adult literacy, black women, caribbean women, cecile nobrega, education, empowering women, ethnic children, gay rights activists, gender, gender equality, global women, greece, guyana, guyanese high commissioner, human rights, international alliance of women, japan, Kenya, laeshwar, linda bellos, metered, minority children, national union of teachers, New York, role of women, special education, strong black women, strong women, uk, women activists, women advocacy, women advocates, women and children, women and conflict, women community activists, women education, women empowerment, women humanitarians, women in development, women leaders, women leadership, women musicians, women poets, women scultptors, women teachers, women's advocacy, women's equality, women's issues, women's rights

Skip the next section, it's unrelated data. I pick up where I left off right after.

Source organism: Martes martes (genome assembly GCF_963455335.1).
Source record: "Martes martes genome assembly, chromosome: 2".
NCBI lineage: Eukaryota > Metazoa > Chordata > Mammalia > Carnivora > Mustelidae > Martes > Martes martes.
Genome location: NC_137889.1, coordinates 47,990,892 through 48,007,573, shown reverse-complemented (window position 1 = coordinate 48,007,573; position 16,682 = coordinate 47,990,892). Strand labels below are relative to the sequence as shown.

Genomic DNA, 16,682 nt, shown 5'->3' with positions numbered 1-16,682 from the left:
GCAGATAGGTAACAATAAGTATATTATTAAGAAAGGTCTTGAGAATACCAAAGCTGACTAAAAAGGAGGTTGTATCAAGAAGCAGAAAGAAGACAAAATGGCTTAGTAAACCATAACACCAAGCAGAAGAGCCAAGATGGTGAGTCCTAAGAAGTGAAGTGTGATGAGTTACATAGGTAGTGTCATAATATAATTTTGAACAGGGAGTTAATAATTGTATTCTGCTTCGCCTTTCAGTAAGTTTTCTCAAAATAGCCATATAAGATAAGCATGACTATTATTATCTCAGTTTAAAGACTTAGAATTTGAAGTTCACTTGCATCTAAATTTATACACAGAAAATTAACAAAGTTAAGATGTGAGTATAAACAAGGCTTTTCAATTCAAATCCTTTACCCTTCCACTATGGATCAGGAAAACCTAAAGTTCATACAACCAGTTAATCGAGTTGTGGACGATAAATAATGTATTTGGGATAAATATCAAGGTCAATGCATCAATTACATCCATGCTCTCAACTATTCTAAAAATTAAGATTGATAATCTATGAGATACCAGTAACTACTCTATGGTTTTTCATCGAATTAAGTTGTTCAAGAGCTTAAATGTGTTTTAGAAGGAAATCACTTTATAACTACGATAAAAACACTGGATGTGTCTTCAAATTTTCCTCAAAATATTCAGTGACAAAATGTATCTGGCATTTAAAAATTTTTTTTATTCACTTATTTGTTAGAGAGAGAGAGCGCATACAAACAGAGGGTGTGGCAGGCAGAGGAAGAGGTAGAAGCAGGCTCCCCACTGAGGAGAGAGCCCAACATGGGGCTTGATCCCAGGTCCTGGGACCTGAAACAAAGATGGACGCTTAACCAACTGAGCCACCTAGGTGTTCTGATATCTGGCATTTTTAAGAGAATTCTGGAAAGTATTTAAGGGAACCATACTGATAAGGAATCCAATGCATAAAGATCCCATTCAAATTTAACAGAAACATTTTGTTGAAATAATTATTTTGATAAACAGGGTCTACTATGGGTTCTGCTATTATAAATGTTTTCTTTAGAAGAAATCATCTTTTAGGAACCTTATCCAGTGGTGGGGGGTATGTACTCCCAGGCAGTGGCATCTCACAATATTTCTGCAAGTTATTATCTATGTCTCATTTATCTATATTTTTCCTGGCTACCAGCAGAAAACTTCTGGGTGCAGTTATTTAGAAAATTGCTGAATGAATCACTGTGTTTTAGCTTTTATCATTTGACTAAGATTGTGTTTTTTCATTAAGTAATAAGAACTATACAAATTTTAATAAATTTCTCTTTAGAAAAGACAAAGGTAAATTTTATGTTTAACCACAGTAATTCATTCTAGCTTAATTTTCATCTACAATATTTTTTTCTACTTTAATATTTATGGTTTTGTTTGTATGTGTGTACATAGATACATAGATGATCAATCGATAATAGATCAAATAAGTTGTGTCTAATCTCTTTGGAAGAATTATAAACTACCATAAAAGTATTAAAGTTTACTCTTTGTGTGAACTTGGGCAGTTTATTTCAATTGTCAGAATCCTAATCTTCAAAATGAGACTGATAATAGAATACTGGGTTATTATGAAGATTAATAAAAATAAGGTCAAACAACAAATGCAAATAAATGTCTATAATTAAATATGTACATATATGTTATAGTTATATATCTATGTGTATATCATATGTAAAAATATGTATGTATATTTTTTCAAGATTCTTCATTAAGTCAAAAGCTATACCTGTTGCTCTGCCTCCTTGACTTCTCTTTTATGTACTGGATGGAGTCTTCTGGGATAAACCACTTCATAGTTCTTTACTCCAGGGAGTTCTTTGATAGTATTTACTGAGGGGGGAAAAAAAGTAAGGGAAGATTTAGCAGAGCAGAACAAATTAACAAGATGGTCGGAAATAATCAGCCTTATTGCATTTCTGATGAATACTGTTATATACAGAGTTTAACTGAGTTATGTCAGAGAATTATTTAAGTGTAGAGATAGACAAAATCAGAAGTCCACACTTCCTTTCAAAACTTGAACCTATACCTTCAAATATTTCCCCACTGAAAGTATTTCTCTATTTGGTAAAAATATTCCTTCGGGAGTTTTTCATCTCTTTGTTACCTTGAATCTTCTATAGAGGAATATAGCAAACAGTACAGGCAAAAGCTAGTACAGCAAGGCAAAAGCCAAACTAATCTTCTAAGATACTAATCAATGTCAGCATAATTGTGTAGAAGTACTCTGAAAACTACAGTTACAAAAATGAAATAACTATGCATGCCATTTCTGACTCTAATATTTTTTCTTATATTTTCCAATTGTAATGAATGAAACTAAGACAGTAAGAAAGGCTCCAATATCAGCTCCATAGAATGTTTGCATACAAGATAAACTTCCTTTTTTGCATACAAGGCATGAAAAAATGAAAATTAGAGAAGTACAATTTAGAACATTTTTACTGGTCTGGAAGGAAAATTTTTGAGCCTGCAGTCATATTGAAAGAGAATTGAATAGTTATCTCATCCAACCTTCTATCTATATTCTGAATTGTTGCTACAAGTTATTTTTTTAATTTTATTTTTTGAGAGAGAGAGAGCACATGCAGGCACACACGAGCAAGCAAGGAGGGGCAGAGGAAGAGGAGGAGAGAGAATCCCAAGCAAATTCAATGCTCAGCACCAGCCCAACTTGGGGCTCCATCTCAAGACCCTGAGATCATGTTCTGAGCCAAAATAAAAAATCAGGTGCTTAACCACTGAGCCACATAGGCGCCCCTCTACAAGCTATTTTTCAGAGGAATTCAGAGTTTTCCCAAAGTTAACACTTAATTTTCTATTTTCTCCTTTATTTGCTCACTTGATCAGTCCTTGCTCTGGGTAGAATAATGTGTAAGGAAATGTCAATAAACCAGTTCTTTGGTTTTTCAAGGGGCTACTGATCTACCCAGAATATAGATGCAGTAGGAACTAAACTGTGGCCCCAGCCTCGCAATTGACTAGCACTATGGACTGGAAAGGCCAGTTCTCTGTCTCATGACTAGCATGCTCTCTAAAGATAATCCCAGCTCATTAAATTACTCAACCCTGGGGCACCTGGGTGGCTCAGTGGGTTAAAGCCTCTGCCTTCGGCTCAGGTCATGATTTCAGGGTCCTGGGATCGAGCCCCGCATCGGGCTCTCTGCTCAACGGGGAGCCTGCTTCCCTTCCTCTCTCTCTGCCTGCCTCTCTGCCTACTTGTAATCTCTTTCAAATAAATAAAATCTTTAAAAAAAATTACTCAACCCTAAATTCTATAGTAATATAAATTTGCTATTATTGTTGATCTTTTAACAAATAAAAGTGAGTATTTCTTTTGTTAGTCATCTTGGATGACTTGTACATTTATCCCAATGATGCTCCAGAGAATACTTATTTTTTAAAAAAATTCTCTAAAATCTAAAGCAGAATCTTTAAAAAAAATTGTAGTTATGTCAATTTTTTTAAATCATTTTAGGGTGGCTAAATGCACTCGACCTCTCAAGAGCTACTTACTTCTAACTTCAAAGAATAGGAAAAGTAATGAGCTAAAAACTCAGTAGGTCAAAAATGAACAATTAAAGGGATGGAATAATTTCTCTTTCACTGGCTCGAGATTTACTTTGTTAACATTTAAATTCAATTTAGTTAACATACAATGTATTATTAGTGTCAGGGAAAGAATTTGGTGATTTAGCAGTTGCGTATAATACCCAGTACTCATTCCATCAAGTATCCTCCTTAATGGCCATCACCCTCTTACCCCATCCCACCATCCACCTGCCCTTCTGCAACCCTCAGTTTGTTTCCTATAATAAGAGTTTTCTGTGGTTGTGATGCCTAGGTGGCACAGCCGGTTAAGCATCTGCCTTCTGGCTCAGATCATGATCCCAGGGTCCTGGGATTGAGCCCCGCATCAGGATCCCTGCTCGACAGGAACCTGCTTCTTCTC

AN AFRICAN mother holding a baby stands proudly in Stockwell Park, her gaze firmly fixed upwards. She has come to represent the enduring strength of black women.
The 10-foot bronze sculpture was the brainchild of Guyanese-born Lambeth resident Cecile Nobrega, who recently passed away on November 19, aged 94.
Since then tributes have rolled in to pay respect to the teacher, sculptor, poet, musician and community activist . . .